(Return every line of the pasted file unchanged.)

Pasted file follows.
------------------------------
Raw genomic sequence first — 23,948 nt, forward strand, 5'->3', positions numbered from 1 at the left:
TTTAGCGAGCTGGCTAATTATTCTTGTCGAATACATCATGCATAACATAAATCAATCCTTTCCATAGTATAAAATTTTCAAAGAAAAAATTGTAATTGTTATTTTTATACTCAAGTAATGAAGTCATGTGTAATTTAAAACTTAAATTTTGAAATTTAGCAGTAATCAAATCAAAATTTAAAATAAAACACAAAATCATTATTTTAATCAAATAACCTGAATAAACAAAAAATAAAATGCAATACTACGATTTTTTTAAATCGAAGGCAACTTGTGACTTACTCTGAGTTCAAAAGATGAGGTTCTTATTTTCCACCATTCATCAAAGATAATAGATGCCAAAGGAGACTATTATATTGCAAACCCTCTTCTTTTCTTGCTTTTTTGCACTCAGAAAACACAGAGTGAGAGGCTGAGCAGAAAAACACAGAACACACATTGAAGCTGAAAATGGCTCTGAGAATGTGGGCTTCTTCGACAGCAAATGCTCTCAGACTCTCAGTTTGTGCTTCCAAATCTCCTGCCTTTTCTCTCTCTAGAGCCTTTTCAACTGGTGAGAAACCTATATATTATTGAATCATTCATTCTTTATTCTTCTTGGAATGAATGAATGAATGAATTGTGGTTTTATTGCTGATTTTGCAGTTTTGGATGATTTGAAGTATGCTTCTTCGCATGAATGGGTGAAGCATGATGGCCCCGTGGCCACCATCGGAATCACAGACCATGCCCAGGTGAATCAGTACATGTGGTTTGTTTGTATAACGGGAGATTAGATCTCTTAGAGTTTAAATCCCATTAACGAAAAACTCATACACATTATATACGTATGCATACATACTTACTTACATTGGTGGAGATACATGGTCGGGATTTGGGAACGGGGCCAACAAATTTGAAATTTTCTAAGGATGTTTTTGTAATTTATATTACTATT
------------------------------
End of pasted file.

Raw genomic sequence first — 23,948 nt, forward strand, 5'->3', positions numbered from 1 at the left:
TTTAGCGAGCTGGCTAATTATTCTTGTCGAATACATCATGCATAACATAAATCAATCCTTTCCATAGTATAAAATTTTCAAAGAAAAAATTGTAATTGTTATTTTTATACTCAAGTAATGAAGTCATGTGTAATTTAAAACTTAAATTTTGAAATTTAGCAGTAATCAAATCAAAATTTAAAATAAAACACAAAATCATTATTTTAATCAAATAACCTGAATAAACAAAAAATAAAATGCAATACTACGATTTTTTTAAATCGAAGGCAACTTGTGACTTACTCTGAGTTCAAAAGATGAGGTTCTTATTTTCCACCATTCATCAAAGATAATAGATGCCAAAGGAGACTATTATATTGCAAACCCTCTTCTTTTCTTGCTTTTTTGCACTCAGAAAACACAGAGTGAGAGGCTGAGCAGAAAAACACAGAACACACATTGAAGCTGAAAATGGCTCTGAGAATGTGGGCTTCTTCGACAGCAAATGCTCTCAGACTCTCAGTTTGTGCTTCCAAATCTCCTGCCTTTTCTCTCTCTAGAGCCTTTTCAACTGGTGAGAAACCTATATATTATTGAATCATTCATTCTTTATTCTTCTTGGAATGAATGAATGAATGAATTGTGGTTTTATTGCTGATTTTGCAGTTTTGGATGATTTGAAGTATGCTTCTTCGCATGAATGGGTGAAGCATGATGGCCCCGTGGCCACCATCGGAATCACAGACCATGCCCAGGTGAATCAGTACATGTGGTTTGTTTGTATAACGGGAGATTAGATCTCTTAGAGTTTAAATCCCATTAACGAAAAACTCATACACATTATATACGTATGCATACATACTTACTTACATTGGTGGAGATACATGGTCGGGATTTGGGAACGGGGCCAACAAATTTGAAATTTTCTAAGGATGTTTTTGTAATTTATATTACTATT